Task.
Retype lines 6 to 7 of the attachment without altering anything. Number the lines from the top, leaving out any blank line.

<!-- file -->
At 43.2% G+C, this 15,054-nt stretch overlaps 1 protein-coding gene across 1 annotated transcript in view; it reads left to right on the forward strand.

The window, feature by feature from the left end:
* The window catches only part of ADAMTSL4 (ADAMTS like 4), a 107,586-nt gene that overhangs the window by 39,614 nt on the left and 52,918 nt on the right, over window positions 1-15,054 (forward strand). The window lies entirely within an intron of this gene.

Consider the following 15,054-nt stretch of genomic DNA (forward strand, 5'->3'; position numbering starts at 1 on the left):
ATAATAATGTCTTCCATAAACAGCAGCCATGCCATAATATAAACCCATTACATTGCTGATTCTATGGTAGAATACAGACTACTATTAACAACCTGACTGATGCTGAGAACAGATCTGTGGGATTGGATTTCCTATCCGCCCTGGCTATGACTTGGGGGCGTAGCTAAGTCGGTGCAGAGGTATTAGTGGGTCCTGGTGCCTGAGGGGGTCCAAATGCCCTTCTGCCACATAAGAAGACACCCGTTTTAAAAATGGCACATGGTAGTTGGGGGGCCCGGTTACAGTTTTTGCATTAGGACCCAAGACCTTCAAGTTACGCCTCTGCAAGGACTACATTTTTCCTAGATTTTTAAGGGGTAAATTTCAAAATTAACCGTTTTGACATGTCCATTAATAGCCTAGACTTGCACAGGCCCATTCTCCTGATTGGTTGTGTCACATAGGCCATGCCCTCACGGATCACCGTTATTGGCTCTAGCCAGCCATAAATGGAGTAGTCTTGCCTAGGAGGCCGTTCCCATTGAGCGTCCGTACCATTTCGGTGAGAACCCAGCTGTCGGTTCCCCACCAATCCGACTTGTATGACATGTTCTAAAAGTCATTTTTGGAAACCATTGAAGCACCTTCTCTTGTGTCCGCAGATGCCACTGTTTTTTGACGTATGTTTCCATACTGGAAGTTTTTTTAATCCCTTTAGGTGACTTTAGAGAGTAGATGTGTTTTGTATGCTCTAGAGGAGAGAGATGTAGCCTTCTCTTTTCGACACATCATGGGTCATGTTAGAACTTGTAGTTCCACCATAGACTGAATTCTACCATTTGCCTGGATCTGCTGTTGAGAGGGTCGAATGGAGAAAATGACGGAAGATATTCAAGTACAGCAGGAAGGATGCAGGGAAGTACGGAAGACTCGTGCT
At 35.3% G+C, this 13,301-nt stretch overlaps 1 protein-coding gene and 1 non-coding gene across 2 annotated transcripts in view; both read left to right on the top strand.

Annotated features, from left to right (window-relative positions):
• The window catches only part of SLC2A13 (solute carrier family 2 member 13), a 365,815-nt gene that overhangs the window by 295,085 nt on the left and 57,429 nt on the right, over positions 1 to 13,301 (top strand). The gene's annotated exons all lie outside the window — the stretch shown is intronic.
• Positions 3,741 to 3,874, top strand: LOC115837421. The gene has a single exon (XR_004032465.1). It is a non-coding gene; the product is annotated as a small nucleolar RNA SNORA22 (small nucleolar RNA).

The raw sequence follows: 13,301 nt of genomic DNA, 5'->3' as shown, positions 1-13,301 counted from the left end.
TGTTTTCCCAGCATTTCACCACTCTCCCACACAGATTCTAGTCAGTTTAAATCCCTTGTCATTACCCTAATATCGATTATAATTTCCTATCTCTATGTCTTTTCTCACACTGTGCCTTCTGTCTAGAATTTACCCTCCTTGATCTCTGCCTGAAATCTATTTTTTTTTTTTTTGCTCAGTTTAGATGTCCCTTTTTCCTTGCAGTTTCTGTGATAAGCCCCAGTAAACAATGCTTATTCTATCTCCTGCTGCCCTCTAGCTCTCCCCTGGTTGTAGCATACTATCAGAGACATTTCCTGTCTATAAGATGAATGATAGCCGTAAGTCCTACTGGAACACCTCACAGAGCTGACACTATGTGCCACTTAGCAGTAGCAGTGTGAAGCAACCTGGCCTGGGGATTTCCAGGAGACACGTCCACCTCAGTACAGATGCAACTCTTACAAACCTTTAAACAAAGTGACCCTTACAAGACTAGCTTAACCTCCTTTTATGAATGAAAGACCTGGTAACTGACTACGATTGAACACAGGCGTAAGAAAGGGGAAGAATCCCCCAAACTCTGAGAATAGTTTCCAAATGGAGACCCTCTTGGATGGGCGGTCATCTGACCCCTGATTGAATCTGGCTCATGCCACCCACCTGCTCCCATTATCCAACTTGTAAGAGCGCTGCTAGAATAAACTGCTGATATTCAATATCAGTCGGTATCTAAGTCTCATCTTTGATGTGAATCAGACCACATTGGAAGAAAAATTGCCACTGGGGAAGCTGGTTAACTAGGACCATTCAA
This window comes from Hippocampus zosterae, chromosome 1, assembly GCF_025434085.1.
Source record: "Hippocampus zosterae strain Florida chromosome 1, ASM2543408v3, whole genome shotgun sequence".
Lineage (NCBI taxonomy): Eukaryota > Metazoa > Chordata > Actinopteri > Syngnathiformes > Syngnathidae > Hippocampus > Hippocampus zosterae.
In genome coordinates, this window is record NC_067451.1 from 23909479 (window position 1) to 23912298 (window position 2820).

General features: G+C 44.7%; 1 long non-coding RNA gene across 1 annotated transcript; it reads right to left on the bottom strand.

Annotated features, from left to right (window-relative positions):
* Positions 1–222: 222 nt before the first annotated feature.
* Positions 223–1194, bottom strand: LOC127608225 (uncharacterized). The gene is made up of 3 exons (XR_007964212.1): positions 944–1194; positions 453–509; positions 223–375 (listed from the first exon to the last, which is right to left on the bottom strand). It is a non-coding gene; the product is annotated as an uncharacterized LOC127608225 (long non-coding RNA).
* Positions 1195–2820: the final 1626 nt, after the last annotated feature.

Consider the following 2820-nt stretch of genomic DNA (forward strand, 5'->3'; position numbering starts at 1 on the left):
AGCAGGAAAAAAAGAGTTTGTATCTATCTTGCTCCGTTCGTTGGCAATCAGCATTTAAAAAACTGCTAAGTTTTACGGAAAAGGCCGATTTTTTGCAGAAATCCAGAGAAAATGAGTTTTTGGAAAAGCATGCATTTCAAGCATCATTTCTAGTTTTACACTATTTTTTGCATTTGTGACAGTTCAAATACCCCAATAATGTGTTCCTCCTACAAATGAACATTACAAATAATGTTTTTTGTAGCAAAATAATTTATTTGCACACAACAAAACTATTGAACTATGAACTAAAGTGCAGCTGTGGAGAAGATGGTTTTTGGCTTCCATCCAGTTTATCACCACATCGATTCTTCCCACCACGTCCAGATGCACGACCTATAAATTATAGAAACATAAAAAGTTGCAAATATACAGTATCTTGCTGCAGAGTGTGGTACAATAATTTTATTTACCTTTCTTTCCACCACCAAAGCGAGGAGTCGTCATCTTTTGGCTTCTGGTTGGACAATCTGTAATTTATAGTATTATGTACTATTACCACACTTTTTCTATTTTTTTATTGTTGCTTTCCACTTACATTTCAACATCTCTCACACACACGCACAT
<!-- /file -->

At 35.3% G+C, this 13,301-nt stretch overlaps 1 protein-coding gene and 1 non-coding gene across 2 annotated transcripts in view; both read left to right on the top strand.

Annotated features, from left to right (window-relative positions):